A surge in common respiratory viruses, also known as RSV, spreading at unprecedented levels amongst children has triggered a shortage of hospital beds, intensive care units being pushed past capacity, and overwhelmed healthcare workers.
“Our beds are filled to capacity, the kids keep coming in. I have never seen this level of surge, specifically of RSV, coming into our hospital,” said Dr. Juan Salazar of Connecticut Children’s Hospital.
Pediatric hospital beds are filling up more now than they have over the past two years of the COVID-19 pandemic.
“Over the last 10 days, we’ve had over 100 kids with RSV come into our system, which is really unprecedented,” Dr. Salazar said.
Some doctors said children being more isolated to protect them from COVID may have fueled the rise in RSV cases.
“I think their immune system just hasn’t seen the number of viruses a typical child prior to the pandemic,” said Dr. Thomas Murray, who specializes in Pediatric Infectious Diseases at the Yale School of Medicine.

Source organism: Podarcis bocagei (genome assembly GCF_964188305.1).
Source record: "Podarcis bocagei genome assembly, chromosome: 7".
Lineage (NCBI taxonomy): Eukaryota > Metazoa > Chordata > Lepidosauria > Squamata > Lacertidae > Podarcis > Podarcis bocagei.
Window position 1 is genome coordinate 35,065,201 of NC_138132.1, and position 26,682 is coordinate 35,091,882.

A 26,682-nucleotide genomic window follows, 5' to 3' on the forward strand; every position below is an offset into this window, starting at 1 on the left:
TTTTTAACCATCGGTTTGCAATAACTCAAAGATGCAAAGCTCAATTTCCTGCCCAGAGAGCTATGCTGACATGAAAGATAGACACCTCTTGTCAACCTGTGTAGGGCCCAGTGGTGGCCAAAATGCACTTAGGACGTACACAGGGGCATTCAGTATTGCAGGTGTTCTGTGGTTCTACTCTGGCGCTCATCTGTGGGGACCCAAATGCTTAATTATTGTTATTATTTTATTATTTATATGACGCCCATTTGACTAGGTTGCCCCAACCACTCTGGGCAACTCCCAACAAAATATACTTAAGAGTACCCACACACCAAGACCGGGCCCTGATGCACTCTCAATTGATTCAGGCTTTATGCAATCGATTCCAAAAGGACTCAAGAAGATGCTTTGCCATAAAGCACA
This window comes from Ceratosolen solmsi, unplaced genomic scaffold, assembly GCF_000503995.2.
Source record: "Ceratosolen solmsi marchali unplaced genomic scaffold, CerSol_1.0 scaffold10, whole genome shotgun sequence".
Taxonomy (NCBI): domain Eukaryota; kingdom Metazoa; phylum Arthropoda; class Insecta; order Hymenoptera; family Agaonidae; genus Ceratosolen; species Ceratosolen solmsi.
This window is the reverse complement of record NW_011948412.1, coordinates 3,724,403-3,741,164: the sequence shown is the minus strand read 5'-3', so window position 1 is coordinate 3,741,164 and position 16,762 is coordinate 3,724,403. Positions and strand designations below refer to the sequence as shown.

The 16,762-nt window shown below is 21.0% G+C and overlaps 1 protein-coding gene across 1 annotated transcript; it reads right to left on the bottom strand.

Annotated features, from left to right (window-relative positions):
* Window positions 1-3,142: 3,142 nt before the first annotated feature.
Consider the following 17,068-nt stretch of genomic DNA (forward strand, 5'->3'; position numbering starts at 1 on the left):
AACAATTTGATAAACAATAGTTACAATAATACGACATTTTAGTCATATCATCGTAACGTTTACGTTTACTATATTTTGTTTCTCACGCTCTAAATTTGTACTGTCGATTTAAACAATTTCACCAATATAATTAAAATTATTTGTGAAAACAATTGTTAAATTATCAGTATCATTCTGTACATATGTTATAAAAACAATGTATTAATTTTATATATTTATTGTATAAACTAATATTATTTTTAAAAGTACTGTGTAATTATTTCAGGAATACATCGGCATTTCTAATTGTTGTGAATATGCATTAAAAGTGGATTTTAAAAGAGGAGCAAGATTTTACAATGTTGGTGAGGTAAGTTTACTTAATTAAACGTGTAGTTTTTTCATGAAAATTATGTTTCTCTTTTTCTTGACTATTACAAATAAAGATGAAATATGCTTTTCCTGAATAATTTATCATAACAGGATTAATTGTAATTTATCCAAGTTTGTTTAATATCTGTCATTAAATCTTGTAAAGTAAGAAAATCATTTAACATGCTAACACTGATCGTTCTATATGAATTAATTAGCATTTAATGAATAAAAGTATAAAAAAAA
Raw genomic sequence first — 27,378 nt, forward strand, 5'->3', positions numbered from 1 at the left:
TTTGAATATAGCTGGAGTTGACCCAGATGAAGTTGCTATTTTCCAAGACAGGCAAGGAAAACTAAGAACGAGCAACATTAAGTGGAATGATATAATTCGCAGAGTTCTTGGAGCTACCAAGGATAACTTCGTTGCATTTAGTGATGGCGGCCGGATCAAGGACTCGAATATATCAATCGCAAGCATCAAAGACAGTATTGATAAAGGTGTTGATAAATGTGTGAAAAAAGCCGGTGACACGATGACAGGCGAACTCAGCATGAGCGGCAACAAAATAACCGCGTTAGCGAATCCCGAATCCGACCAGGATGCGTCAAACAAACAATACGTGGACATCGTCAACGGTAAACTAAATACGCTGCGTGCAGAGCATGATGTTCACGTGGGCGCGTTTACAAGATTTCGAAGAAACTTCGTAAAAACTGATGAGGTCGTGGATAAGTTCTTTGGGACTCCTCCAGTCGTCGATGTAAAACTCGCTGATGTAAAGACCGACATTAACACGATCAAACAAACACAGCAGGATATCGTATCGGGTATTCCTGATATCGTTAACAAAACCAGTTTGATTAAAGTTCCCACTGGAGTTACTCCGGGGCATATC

Dr. Salazar concurred. “Kids were socially distanced. They were wearing masks for a long time. Properly so. We needed to do that to prevent COVID infections. Now, these viruses are capturing a population that is completely not used to them.”
News4JAX spoke with Wolfson Children’s Hospital which said it is seeing an increase in patients with respiratory illnesses and an increase in hospitalizations.
Symptoms to watch out for
Symptoms are typically similar to the common cold and may include:
- Runny nose
- Proper hand washing
- Keeping a child home when he or she is ill
Wolfson said parents with children who are ill shouldn’t hesitate to reach out to their pediatrician. If a child is having difficulty breathing, they should go to the nearest Children’s Emergency Center. The hospital said though there’s no vaccine to prevent RSV, it wants to remind parents that it’s officially flu season, which can be severe in children. Children over six months can receive the flu and COVID-19 vaccine.
Despite the surge, doctors said they don’t want parents to be too alarmed.
“RSV is not as serious as COVID was in the adult population. We can take care of these kids. We can actually provide the care. The majority of them will get better and go home,” Dr. Salazar said.